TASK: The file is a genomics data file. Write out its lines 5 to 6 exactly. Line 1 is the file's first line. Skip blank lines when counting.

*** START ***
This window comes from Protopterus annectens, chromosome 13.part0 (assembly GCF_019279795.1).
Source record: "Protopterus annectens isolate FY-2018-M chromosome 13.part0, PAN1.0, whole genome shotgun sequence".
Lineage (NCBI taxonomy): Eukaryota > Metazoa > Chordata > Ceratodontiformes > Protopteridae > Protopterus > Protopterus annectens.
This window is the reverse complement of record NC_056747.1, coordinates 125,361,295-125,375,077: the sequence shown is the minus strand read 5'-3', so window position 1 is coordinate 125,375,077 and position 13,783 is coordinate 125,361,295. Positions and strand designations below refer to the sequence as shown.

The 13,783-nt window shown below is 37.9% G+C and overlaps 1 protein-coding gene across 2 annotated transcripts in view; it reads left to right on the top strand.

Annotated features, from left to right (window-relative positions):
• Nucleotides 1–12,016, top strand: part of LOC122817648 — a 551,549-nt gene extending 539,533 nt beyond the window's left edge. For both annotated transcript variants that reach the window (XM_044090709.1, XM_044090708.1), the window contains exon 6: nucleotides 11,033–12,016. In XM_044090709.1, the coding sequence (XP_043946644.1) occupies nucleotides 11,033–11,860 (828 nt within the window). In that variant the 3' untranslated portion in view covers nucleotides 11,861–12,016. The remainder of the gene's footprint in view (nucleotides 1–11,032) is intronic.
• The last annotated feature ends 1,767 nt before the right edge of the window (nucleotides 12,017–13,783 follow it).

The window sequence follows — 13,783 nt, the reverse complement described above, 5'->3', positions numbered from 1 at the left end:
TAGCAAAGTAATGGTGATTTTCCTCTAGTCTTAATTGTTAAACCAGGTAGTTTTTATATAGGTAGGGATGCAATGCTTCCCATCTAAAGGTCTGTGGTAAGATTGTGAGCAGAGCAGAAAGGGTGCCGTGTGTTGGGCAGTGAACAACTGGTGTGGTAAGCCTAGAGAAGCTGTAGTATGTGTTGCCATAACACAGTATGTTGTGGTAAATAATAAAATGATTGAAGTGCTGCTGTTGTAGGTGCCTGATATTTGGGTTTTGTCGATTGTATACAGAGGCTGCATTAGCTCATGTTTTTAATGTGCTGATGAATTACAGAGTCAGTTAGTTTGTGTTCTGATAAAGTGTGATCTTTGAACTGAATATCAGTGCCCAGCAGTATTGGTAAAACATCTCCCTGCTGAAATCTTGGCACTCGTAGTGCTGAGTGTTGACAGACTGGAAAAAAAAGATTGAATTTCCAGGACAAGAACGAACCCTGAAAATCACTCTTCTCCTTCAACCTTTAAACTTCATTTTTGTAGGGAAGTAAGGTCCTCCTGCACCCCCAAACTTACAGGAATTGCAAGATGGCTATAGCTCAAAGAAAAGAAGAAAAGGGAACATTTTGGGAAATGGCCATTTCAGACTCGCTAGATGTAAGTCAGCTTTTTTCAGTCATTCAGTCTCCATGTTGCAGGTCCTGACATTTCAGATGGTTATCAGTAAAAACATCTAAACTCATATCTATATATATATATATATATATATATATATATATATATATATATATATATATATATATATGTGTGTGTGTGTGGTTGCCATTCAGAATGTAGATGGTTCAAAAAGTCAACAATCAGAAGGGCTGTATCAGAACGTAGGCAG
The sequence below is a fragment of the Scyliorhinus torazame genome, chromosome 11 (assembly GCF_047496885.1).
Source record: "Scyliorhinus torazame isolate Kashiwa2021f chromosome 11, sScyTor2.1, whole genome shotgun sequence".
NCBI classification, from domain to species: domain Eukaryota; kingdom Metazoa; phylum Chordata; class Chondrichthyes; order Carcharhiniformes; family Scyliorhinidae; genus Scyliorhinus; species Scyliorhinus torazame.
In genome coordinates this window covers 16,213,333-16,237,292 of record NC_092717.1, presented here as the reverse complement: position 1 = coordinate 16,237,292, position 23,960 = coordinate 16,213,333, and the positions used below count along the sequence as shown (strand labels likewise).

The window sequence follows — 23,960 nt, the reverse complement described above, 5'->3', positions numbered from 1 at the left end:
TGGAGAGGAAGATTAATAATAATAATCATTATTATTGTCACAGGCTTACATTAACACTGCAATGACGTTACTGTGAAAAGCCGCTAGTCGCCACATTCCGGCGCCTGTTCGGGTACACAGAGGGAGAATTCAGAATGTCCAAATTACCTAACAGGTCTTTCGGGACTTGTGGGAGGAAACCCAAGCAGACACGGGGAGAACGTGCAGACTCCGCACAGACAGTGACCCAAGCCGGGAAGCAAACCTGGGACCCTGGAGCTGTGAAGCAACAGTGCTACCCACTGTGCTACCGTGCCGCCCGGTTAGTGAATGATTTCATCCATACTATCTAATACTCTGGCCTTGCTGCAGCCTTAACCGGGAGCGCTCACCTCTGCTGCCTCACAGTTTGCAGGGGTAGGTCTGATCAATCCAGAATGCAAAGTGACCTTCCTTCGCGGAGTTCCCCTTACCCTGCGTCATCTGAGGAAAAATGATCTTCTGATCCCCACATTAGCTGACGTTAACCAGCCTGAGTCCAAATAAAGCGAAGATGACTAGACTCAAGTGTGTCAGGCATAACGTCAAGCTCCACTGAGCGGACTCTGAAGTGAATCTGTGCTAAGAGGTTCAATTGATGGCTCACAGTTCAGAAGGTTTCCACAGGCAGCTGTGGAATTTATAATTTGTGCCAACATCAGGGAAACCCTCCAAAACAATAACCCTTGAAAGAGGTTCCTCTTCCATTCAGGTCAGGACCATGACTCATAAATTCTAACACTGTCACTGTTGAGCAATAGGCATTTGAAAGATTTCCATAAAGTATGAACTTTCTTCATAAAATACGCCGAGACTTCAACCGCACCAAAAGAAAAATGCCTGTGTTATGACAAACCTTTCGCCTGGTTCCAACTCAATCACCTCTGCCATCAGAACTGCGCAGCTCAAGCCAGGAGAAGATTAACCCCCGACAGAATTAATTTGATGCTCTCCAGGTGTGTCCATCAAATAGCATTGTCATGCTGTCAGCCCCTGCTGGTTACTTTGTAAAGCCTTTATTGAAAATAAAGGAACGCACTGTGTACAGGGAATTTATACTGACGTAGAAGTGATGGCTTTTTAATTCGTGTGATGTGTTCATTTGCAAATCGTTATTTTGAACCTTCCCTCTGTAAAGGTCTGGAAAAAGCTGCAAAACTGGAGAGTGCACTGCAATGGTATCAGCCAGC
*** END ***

The 13,783-nt window shown below is 37.9% G+C and overlaps 1 protein-coding gene across 2 annotated transcripts in view; it reads left to right on the top strand.

Annotated features, from left to right (window-relative positions):